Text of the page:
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Rosenshine's third Principle of Instruction: Ask lots of good questions

Rosenshine’s third Principle of Instruction: Ask lots of good questions

4 min read
  • Questioning, Cold-Calling & Wait Times
  • Rosenshine’s Principles

Asking questions is a staple part of teaching.

To Rosenshine, using effective questioning strategies was one of the most powerful tools a teacher could use to consolidate student understanding and to assess their progress.

Read the whole Rosenshine’s Principles of Instruction blog series…

Therefore, for his third principle, Rosenshine recommended that teachers should ask a large number of questions and check the responses of all students. By asking questions about previous or relevant material, students can practice retrieval and cement their overall learning.

So let’s take a closer look at why…

What does Rosenshine say?

Since learning is not a process that teachers can directly observe, there has to be another way to check for student understanding. Rosenshine found that the best teachers asked the most questions and asked students questions about how they got to their answer.

This is because questions are a great way for students to practice rehearsing new material and make connections with previous learning as students are forced to discuss their thoughts. Not only do questions show whether students have understood what you’re trying to teach them, but they also reveal which students engaged with the previous lesson.

If a student can’t answer a content-related question, this indicates that further instructional teaching is necessary before moving onto the next stage of the lesson.

What does the research say?

In one study, teachers were asked to follow instructional teaching of new material with lots of questions. The main two types of questions were factual recall questions and process questions. The researchers found that the students who were asked more questions performed better academically than students who were asked less. Rosenshine found that the least effective teachers only asked 9 questions throughout the entire lesson.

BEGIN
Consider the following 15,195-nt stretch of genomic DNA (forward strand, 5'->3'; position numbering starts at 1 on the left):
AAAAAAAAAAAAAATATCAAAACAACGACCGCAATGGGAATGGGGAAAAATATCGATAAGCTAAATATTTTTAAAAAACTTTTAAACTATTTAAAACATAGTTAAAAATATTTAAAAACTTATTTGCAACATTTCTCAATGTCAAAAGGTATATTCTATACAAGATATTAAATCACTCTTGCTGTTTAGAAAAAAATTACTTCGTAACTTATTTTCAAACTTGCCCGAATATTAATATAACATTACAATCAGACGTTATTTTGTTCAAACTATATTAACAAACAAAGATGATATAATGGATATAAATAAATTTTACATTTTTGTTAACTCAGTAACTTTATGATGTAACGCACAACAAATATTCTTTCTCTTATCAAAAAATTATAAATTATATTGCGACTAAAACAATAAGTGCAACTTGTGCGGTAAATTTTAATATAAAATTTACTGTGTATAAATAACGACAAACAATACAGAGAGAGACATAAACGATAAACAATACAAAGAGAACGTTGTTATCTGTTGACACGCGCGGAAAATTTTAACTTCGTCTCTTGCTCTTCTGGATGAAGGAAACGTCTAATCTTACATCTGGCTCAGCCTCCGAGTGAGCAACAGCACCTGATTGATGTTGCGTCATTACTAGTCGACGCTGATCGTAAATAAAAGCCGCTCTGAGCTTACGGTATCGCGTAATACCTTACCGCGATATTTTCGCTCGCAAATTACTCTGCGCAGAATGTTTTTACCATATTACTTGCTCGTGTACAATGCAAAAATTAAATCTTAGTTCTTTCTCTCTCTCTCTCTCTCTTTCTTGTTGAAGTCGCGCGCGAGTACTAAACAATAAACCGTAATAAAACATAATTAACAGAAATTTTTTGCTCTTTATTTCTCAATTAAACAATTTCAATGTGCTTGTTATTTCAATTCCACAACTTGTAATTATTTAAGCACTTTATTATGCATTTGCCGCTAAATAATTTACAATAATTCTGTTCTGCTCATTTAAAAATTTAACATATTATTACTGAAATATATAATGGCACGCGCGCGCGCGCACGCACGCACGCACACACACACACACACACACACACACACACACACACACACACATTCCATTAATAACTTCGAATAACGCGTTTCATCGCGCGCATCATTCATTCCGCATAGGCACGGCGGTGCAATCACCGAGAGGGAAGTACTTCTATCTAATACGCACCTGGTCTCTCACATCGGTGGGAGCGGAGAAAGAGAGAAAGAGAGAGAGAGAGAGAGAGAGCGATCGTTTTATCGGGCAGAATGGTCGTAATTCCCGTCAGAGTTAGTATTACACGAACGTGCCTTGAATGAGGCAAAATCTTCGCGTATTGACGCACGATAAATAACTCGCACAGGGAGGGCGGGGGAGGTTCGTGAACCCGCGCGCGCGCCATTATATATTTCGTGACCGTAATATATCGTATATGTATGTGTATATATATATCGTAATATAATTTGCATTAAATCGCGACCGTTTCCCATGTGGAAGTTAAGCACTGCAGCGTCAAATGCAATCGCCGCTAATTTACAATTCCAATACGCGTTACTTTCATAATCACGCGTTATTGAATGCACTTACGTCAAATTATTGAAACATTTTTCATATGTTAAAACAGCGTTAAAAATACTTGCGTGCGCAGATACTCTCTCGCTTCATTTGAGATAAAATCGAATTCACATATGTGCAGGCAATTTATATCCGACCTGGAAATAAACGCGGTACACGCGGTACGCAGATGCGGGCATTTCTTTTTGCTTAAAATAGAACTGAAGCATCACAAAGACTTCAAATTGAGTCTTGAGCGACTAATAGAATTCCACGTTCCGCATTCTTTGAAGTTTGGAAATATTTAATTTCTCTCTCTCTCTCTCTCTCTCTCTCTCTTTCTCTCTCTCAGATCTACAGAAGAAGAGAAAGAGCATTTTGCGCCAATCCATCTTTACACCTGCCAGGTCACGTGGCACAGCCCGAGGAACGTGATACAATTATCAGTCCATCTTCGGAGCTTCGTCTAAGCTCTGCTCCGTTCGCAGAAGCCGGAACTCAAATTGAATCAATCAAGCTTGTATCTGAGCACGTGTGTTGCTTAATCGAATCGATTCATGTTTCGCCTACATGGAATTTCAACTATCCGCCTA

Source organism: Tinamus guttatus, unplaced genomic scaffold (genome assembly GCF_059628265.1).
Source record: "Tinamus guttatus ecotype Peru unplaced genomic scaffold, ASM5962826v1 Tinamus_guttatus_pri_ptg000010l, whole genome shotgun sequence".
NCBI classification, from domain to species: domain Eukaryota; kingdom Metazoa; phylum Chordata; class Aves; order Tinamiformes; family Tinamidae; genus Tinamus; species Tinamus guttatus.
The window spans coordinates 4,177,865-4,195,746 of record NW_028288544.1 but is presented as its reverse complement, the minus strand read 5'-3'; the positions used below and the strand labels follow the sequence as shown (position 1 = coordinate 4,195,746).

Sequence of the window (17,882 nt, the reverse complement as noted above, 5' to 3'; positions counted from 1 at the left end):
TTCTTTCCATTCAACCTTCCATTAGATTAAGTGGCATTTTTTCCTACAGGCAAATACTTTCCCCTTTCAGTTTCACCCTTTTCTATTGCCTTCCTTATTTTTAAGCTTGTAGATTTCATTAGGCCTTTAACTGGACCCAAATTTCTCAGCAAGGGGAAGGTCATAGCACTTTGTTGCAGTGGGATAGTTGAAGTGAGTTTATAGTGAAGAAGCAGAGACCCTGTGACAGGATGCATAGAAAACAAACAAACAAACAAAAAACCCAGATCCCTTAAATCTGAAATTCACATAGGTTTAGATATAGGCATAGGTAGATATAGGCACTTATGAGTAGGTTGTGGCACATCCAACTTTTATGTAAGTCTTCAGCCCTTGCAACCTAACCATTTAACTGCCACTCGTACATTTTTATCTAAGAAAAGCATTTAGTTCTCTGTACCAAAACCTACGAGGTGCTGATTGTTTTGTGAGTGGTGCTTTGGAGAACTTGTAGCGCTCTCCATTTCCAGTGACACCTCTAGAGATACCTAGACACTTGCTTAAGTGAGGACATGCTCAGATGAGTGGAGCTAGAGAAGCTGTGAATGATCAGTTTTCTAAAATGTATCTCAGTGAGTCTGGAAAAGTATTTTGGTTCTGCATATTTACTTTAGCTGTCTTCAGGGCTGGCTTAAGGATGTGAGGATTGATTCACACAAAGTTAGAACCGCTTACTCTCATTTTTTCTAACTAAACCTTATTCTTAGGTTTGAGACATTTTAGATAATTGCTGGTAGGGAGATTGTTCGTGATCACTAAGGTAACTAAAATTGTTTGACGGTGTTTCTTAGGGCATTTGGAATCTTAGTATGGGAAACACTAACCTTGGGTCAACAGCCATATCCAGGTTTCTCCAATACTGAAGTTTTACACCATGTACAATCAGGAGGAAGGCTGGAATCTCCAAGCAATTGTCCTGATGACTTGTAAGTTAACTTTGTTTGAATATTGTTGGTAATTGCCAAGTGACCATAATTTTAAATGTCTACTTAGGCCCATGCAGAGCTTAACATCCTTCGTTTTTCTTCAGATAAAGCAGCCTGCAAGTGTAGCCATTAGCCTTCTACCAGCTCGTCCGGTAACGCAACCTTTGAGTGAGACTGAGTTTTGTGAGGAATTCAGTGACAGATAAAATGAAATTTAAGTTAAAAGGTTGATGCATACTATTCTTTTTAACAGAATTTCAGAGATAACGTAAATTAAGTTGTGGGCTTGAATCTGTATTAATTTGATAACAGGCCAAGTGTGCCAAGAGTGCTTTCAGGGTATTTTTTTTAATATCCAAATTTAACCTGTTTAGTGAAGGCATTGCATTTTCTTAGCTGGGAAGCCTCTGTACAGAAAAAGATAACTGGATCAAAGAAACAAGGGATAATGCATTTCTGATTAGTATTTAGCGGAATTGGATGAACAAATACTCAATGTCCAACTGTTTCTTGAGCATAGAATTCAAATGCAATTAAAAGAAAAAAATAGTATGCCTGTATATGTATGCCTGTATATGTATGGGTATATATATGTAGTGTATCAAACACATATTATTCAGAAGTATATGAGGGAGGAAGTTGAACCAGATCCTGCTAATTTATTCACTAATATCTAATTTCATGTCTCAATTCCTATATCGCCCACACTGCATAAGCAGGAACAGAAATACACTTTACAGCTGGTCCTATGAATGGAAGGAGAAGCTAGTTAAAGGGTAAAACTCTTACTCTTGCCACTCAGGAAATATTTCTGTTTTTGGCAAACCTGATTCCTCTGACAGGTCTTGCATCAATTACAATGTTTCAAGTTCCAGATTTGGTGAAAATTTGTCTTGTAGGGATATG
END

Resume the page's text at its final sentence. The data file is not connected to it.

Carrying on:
However, it’s not just about quantity – quality matters too. Yes, lower-level questions that assess knowledge and understanding are important, but they’re only a starting point. Higher-level questions that require students to evaluate, summarise, analyse, and apply their understanding encourages the development of critical thinking skills. Essentially, teachers need to be strategic about the types of questions they ask.

Help your staff understand the research behind Rosenshine’s Principles of Instruction, and how to apply them in the classroom.

Practical implications in the classroom

Yes, questions are important, but you have to be asking the right questions as well. As a teacher, there are several effective questioning strategies you can use to consolidate your student’s learning. Here are some of our favourites…

Ask pre-questions

Pre-questions are things you can ask your students about material that they have not yet learned. Research shows that students who had been asked pre-questions were later able to recall almost 50% more information than their peers who had not. They were also able to remember other key information from the lesson too.

Pre-questions are beneficial because they allow students to preview the nature of the material they’ll learn in the lesson and can be presented in any format, be it open-ended, short-answer, fill-in-the-blank or multiple-choice. There are some important caveats though, which include pitching them at the right level: too easy and it doesn’t capture attention, too difficult and it can reinforce negative beliefs (i.e. ‘I am not clever enough for this subject’).